In the early 90s I stopped wasting my time with messing around with cables and other tweaks and I instead I did some pretty extensive room treatments in the listening room I had at that time. Even though my room treatments were actually fairly crap compared to those that an expert in that area might achieve, the results were stunning. I firmly believe that a modest Hi Fi in a well acoustically treated room will easily best the very most high end system you could construct placed in an untreated room.

 

So, to all who are interested in getting good sound in a room in their home I recommend, stop reading Hi Fi magazines and blogs (most of them are the enemy of good reproduction). Instead read this:

 

Master-Handbook-of-Acoustics-Everest-F-Alton-9780071603324.jpg

 

and search out information on DIY room acoustics on the Internet. You will find a lot.

 

I have read the Master Handbook of Acoustics from cover to cover, (actually I have the fourth edition at present) and I will tell you it is fascinating indeed. I think you will enjoy it immensely and be surprised at the kind of problems you have to address acoustically.

 

 
post #1806 of 3125

You have to be single to do room treatment. Wives don't allow it.

post #1807 of 3125
Quote:
Originally Posted by bigshot View Post

You have to be single to do room treatment. Wives don't allow it.

 

You are a gender stereotyping beast Mr. bigshot happy_face1.gif

post #1808 of 3125

Women and bass traps don't mix. That's why most hifi nuts get banished to the basement, the one room in the house with the worst acoustics!

post #1809 of 3125
Quote:
Originally Posted by bigshot View Post

Women and bass traps don't mix. That's why most hifi nuts get banished to the basement, the one room in the house with the worst acoustics!

 

One could see getting good sound in the basement as a challenge :)

post #1810 of 3125

One could see marriage as a challenge!

post #1811 of 3125
Quote:
Originally Posted by bigshot View Post

One could see marriage as a challenge!

 

LOL biggrin.gif

post #1812 of 3125

Came across this in one of the cable threads on my local forum. ABX and DBT's were mentioned as evidence of the fact that people can't reliably tell the difference between cables and the reply :

 

Considering that even in the blind A/B you have high ratio of those that claim to hear the difference, even the low % of the "correct" answer cannot discount the FACT that listeners believe they hear the difference which automatically negates any scientifically obtained result.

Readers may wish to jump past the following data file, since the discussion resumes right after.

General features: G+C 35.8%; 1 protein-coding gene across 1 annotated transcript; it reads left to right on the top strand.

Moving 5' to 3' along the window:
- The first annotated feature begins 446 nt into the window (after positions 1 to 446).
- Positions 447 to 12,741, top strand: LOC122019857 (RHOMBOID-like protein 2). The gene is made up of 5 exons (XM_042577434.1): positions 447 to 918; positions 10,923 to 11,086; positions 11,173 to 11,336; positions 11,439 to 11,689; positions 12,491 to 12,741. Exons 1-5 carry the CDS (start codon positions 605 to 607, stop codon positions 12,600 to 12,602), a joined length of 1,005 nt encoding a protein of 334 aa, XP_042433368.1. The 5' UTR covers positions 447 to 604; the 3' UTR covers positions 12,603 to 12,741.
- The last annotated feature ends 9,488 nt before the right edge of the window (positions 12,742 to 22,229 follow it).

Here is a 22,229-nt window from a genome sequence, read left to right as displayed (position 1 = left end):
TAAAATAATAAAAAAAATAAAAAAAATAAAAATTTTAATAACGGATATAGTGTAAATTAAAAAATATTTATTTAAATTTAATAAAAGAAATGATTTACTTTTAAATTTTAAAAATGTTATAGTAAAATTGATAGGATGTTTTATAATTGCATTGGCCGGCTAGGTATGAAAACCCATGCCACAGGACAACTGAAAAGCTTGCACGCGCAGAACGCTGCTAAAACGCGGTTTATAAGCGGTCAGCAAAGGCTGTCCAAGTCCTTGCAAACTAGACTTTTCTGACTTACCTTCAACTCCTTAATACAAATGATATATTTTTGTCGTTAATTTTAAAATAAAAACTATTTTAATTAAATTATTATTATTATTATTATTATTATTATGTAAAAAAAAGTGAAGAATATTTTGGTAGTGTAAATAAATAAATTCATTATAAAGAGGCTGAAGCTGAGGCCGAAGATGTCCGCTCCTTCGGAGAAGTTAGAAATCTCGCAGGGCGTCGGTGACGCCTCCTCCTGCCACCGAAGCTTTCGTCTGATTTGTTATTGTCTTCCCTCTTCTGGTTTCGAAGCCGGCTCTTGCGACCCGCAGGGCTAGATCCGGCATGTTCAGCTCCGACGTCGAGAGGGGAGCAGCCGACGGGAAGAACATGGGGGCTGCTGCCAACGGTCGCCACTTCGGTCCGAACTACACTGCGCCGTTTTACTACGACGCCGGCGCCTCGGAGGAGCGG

I really want to put this person in his place.  biggrin.gif


Edited by Yahzi - 2/3/13 at 1:35pm
post #1813 of 3125
Quote:
Originally Posted by Yahzi View Post

Came across this in one of the cable threads on my local forum. ABX and DBT's were mentioned as evidence of the fact that people can't reliably tell the difference between cables and the reply :

 

Considering that even in the blind A/B you have high ratio of those that claim to hear the difference, even the low % of the "correct" answer cannot discount the FACT that listeners believe they hear the difference which automatically negates any scientifically obtained result.

 

I really want to put this person in his place.  biggrin.gif

 

 

Simple " "Reality is that which, when you stop believing in it, doesn’t go away." (Philip K. Dick)

post #1814 of 3125

Hmmm....

 

Would it be perfectly fine to combine those room acoustic panels with canvas art coverings? 

 

 

Just how many panels would a small room need? You don't need to blanket the wall and ceilings like a studio....I hope.
 

 
post #1815 of 3125
Quote:
Originally Posted by ukon16 View Post

Hmmm....
Would it be perfectly fine to combine those room acoustic panels with canvas art coverings? 
 
 
Just how many panels would a small room need? You don't need to blanket the wall and ceilings like a studio....I hope.

 

Hard to go into detail here, what you need, usually is to put a lot of treatments in the corners of the room first of all. It is pretty intrusive, personally I think that it needs to be a dedicated listening room really.

 

You need to reduce the amount of bass and midrange energy in the room and this requires really deep boxy or columnar absorbing units in all the corners. When I did it in the dedicated room I used to have I built very large units for the four corners of the room, from floor to ceiling. Then hung deep absorbing units around all the edges of the ceiling. The room, in fact becomes quite a bit smaller really.

 

Once you have reduced the bass and midrange energy, then you manage the secondary reflections.

 

To manage those reflections you can use reflective panels in the centre of the walls and in the centre of the ceiling. These are ideally replaceable with panels of different materials and also these panels are to be adjustable for angle.